TL;DR – A film that might have some of the most out-there performances I have seen but was missing a bit of substance in places.
Rating: 3 out of 5.
Post-Credit Scene – There is no post-credit scene
Disclosure – I paid for the Netflix service that viewed this film
Slumberland Review –
Grief is always a complex emotion for a film to land. Sure, you can phone it to get some emotional engagement from your audience, but if you want to tap into something more profound, that is a lot of work. Add to this the nuance needed when building a film directed towards a younger demographic, and you get the film we are looking at today.
So to set the scene, we open on a lighthouse on an island where Nemo (Marlow Barkley) lives with her father, Peter (Kyle Chandler). Nemo knows everything about the lighthouse, and every night Peter tells her stories of Flip (Jason Momoa) and the adventures they had when he was a kid. But when Peter is lost at sea during a rescue, Nemo must leave the lighthouse and live with her uncle, whom she never met and who lives in the city. No one is happy with this move. However, when Nemo goes to sleep, she is surprised when her soft toy pig comes alive, and even more so when her bed wakes up and smashes out of her window, taking her back to the lighthouse, but not quite as she remembers it, and someone from her father’s past is waiting for her.
TL;DR – A film with a premise that does not hold up and then undermines the rest of the narrative
Rating: 2.5 out of 5.
Post-Credit Scene – There is a mid-credit sequence
The Midnight Sky Review –
I think it is safe to say that I am a fan of the Science Fiction genre. Indeed I try to watch as much as I can get. However, sometimes you come across a concept that just does not work. Unfortunately for all the star power, good acting, and exciting design, today we look at a film that just does not work.
So to set the scene, we open in on the Barbeau Observatory in the Arctic Circle in February 2049 where we are told it has been three weeks since ‘The Event’. The Observatory is being evacuated chaotically, but Augustine (George Clooney) stays behind as menacing red circles appear over cities on maps on the computer monitors behind. Augustine is trying to contact the last mission away from the planet Æther to warn them when he finds that not everyone evacuated with a little girl Iris (Caoilinn Springall) being left behind.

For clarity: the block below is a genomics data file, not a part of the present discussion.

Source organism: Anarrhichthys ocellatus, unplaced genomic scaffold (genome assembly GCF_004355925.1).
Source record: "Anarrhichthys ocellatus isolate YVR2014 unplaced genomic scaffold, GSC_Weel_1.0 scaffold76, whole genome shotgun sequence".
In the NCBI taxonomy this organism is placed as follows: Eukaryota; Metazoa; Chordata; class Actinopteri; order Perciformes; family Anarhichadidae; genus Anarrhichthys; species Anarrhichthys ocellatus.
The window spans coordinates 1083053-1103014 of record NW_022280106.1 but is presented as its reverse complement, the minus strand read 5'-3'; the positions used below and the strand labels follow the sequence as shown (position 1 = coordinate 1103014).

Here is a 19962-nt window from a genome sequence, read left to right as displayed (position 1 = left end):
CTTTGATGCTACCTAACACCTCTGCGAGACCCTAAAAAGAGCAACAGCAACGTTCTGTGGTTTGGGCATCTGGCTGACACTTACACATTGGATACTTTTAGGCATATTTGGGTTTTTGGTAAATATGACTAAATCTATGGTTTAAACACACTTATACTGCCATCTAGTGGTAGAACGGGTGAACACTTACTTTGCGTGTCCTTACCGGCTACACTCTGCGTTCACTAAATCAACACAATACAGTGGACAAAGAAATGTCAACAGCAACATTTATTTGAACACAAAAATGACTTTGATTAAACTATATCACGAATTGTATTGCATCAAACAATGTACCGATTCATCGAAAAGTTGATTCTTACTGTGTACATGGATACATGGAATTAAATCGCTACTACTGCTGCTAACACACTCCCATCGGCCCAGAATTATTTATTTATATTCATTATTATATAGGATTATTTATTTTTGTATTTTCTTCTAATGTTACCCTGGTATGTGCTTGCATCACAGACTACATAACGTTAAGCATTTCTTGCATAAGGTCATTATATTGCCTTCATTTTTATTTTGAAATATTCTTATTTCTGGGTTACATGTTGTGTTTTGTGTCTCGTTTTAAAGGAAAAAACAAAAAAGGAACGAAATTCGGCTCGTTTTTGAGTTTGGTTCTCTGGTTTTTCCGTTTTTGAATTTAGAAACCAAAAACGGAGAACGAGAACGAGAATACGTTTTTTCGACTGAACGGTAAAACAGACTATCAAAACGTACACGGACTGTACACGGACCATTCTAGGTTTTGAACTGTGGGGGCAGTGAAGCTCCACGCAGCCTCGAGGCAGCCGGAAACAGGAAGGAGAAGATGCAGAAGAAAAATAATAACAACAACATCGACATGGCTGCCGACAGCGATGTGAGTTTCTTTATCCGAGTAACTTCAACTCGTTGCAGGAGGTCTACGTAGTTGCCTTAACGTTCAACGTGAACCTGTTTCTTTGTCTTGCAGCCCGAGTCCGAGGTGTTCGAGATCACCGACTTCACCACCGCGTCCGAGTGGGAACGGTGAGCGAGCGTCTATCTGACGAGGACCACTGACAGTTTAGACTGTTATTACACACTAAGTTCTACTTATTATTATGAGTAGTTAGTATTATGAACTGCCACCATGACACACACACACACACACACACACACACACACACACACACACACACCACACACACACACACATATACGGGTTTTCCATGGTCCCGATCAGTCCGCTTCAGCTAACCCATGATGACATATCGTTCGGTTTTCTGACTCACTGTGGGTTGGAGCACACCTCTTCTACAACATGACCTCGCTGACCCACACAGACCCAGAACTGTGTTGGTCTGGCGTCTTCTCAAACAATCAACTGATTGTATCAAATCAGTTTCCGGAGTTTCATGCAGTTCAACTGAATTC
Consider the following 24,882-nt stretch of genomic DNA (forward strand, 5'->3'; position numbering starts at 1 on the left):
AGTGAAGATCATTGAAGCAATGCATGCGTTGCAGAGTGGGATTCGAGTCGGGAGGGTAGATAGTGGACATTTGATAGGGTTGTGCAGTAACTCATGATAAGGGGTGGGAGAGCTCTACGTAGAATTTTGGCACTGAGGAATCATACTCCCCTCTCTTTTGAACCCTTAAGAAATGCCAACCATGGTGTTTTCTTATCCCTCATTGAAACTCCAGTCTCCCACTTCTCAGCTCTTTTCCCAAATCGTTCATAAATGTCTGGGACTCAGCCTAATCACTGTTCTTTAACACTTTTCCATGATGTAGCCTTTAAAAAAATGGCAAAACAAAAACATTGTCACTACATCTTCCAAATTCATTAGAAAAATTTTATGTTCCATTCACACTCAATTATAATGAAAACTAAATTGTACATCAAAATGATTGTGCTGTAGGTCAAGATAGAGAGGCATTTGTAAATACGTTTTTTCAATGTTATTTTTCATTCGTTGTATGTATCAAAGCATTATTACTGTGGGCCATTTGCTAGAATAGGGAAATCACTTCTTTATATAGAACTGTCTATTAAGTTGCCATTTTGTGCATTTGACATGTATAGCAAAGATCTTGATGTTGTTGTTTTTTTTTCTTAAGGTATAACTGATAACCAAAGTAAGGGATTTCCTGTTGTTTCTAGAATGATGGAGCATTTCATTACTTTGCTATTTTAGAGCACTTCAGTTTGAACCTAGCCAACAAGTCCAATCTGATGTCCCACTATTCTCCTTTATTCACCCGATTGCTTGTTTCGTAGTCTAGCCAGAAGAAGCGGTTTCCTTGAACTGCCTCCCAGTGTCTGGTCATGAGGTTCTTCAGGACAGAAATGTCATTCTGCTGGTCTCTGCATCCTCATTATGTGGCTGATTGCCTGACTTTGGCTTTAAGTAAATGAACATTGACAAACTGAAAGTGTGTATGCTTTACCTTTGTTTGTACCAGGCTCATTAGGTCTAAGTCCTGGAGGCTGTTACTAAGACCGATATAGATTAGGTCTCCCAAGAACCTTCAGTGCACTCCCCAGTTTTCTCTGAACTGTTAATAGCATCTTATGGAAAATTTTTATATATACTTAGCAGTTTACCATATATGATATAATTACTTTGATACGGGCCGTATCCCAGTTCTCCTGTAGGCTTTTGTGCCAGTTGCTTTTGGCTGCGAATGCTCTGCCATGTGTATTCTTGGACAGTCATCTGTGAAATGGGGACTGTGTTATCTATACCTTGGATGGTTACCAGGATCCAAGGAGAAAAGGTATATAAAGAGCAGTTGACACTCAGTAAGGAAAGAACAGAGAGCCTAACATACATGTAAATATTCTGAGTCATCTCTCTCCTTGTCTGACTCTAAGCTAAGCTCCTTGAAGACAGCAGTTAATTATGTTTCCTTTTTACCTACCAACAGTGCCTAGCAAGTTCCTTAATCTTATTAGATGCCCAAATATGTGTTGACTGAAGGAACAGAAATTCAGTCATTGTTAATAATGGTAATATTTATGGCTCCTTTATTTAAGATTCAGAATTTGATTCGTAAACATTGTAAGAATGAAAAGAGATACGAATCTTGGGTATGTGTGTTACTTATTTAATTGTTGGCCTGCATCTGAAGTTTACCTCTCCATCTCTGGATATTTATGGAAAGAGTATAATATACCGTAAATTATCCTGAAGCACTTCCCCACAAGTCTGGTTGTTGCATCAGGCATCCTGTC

TL;DR – There are times when you will be biting your nails due to the tension, times when you will be in awe, and times when you will be watching the film with tears rolling down your face.
Score – 4.5 out of 5 stars
Post-Credit Scene – There is no post-credit scene
There are these moments in life that define a generation, they bring everyone together, bonding them in such a way that nothing else can. For my generation, it was September 11, but for my parents, it was the landing on the Moon, and well I know which one I would prefer. They tell the stories of everyone in the street crowding into the house of the one person with a TV and as a community, they watched man’s first steps outside of our planet. While over the years we have got films that have explored around the Apollo Program such as The Dish and Hidden Figures (see review), it is surprising that no one has really tried to take on this particular narrative before. Well after seeing the film I can see why, as it is far from a simple narrative. With this in mind let’s dive into a world where the impossible is made possible.
TL;DR – There are some interesting character and filmmaking choices, but none of that really helps this film do anything more than mediocre-ing its way through to its ending.
Score – 2.5 out of 5 stars
Post-Credit Scene – There is a mid-credit sequence and an end credit stinger
Game Night is really an odd duck of a film, it has some good character moments, and it is clear that the directors know what they are doing. However, as I walked out of the cinemas I kind of felt it was all a bit meh. So today we are going to unpack what happened by looking at the characters and the story.
TL;DR – Manchester by the Sea is a film about mess, our lives are messy, death is messy, life is messy, but in many respects this film is messy
Score – 3.5 out of 5 stars
To be honest straight out of the gate Manchester by the Sea is one of the more difficult films I have ever reviewed because there are some truly amazing moments and performances but it also is quite problematic in other regards, so even though I have given it a score I have gone back and forth on just where it sits. Now as well as this when putting together this review I found out I saw a cut-down version of the movie, so maybe some of the criticism that I have were explained away in the cut footage, I don’t know, but it the end I can only review what is in front of me. Before we delve into the review proper, because of the structure of the film and the nature of it being a snapshot of a family’s life, it is difficult to talk about the story without hitting [SPOILERS], so just a warning moving forward that we will be talking about the story in its entirety.